Two months have passed since the end of this year’s regular Diet session, but the government and ruling camp continue to keep the parliament in summer recess despite a long list of tough and urgent policy issues on the domestic and diplomatic fronts that are waiting to be addressed.
Even though the government and ruling camp are preparing to convene an extraordinary Diet session on Oct. 4, we urge the Abe administration to implement it much earlier so serious debate can begin on these issues before the public.
The administration sought to delay the start of the session to October because of Abe’s plan to reshuffle his Cabinet and replace some top executive positions in the ruling Liberal Democratic Party next week and scheduled visit to New York to attend the U.N. General Assembly meeting, which starts on Sept. 17.
The ruling camp shows no willingness to respond to an opposition request for special deliberations while the Diet is out of session.
The extraordinary session held after the July Upper House election was very brief. Besides performing such formalities as choosing the new president and vice president of the chamber, the Diet held no substantial policy debate during the session.
Keeping the Diet in recess until October means that there will have been no substantial policy debate for more than three months. The legislative branch cannot properly perform its important role as watchdog of the administration if its members are unable to hold deliberations for such a long time.
In the meantime, Japan’s ties with South Korea have deteriorated sharply due to the issue of compensation of wartime Korean laborers brought to Japan to work at factories and mines and Japan’s move to impose tighter control on exports to South Korea.
The latest round in the feud led Seoul to scrap a vital intelligence-sharing agreement with Japan called the General Security of Military Information Agreement (GSOMIA).
Lawmakers have a duty to figure how to avoid a further escalation of the row and find a way to improve the situation.
Details of the trade agreement recently reached between Abe and U.S. President Donald Trump have yet to be revealed.
The public deserves to know what kind of concessions Japan has made for what gains in the trade deal, which has a direct bearing on their livelihoods.
The agreement should be discussed at the Diet before it is signed by the two governments, possibly in late September.
No notable progress has been made in uncovering the truth about serious political scandals involving Moritomo Gakuen and the Kake Educational Institution, two school operators directly or indirectly linked to Abe. The scandals have seriously undermined the credibility of the process of administrative decisions.
Last month, Osaka prosecutors closed their investigation into the dubious sale of state-owned land to Moritomo Gakuen as well as the Finance Ministry’s tampering and discarding of official documents related to the transactions, without handing down any indictments.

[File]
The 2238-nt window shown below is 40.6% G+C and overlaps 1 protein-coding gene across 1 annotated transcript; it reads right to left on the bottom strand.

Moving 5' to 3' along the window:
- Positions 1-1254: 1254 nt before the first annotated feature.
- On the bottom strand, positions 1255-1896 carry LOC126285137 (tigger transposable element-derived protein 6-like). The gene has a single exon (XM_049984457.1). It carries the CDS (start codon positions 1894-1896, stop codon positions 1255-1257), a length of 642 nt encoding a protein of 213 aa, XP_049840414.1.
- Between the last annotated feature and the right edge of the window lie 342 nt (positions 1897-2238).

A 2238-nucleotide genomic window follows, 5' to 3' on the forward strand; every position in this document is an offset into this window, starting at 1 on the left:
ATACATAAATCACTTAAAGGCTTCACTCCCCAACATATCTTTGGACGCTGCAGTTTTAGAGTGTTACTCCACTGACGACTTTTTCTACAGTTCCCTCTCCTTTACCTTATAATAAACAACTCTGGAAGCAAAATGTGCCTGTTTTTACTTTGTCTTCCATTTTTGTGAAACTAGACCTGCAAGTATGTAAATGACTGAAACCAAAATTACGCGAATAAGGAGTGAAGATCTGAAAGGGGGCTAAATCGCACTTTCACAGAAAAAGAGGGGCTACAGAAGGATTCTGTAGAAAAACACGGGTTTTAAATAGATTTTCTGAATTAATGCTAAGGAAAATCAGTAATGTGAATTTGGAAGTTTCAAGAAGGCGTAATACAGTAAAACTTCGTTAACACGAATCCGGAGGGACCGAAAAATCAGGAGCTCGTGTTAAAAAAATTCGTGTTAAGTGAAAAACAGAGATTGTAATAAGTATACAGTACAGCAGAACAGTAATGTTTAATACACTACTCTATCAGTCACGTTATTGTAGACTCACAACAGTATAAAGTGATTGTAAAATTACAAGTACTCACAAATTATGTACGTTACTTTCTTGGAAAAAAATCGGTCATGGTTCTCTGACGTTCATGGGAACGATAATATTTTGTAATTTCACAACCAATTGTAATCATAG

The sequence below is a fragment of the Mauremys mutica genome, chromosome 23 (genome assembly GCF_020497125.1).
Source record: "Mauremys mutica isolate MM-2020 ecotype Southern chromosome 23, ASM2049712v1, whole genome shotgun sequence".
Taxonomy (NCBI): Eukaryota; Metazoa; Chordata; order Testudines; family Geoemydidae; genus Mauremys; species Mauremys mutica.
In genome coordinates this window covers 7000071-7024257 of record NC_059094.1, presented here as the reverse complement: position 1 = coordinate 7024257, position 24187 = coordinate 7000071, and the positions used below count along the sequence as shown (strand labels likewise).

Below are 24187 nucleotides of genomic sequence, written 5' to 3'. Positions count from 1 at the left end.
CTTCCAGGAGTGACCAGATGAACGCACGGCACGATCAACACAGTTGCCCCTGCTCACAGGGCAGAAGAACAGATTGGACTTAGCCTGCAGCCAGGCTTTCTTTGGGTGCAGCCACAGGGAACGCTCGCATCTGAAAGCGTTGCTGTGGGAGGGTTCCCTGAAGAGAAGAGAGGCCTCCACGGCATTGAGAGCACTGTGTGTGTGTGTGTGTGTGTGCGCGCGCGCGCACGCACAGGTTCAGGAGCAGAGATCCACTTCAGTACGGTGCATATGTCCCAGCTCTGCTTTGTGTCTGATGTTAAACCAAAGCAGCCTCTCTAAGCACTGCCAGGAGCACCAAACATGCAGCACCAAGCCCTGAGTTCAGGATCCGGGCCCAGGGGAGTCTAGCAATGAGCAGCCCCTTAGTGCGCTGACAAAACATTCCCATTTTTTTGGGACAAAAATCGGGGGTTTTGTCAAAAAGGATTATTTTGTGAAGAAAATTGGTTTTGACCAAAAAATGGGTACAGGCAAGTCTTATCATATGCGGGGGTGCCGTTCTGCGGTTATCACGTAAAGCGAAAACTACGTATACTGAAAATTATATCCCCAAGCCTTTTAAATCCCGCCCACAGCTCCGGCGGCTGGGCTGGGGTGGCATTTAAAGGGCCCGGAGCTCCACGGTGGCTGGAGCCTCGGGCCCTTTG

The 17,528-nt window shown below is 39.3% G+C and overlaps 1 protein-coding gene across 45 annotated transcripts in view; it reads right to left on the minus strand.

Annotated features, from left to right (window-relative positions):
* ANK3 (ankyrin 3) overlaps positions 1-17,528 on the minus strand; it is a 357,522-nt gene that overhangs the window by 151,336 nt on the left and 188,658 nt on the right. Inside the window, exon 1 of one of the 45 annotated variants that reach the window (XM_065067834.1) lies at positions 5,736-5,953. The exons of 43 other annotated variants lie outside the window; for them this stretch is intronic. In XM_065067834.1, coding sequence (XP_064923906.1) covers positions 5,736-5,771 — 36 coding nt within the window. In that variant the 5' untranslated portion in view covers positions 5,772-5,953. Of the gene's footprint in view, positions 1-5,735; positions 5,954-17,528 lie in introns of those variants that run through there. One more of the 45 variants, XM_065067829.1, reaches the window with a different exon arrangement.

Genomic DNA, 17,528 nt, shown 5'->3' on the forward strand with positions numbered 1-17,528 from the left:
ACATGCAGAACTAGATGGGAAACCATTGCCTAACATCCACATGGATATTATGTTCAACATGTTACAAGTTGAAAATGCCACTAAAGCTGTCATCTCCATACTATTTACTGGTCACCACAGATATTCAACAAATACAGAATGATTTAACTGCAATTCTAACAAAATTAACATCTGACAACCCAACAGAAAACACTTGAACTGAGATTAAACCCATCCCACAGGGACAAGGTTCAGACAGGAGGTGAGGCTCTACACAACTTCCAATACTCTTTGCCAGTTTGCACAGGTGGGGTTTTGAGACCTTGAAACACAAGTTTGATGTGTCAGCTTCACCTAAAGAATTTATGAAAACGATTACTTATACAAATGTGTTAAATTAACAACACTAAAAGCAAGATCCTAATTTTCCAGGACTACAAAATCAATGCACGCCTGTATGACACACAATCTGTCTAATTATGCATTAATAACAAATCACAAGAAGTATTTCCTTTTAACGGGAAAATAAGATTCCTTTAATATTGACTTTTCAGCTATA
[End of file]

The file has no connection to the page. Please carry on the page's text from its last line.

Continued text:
Nobuhisa Sagawa, who served as director-general of the Finance Ministry’s Financial Bureau at the time of the shady land sale, refused to answer many related questions at the Diet on grounds he might incriminate himself and face criminal prosecution. Summoning Sagawa again to the Diet to explain the facts would be a good place to start for efforts to restore public confidence in the ministry and the administrative process.
Other vital policy issues include how the government should deal with the effects of a scheduled rise in the consumption tax rate on Oct. 1 and pension reform based on the results of the government’s latest five-year review of the long-term fiscal prospects for pension benefits, which were finally published on Aug. 27.
The Diet also needs to discuss its responses to the resignation of parliamentary vice health minister Hiroshi Ueno over allegations he sought payments from a staffing service company to help foreign workers obtain visa status certificates and Hodaka Maruyama’s latest remarks suggesting war as a means to solve a territorial dispute that followed a similar outburst a few months earlier that sparked a public outcry and drew a unanimous vote of condemnation by the Lower House.
Despite all these weighty, urgent issues that the Diet should tackle, the Abe administration is reluctant to engage in policy debate on the Diet floor, a stance that reflects its now familiar tendency to make light of the government’s accountability to the Diet.
The Abe administration has simply ignored opposition requests for an extraordinary Diet session and Budget Committee sessions, which were based on a constitutional provision and Diet rules, respectively.
But Abe has been pressing the opposition camp to respond to his call for debate on constitutional amendments. That is nothing but opportunism.
In an Asahi Shimbun survey after the Upper House election, the largest number of respondents, or 38 percent, cited “pension and other social security programs” as the policy area they wanted him to focus on. Only 3 percent of the respondents cited “constitutional amendments.”
The administration should not misjudge the priorities among the policy challenges the Diet should tackle now.
–The Asahi Shimbun, Sept. 4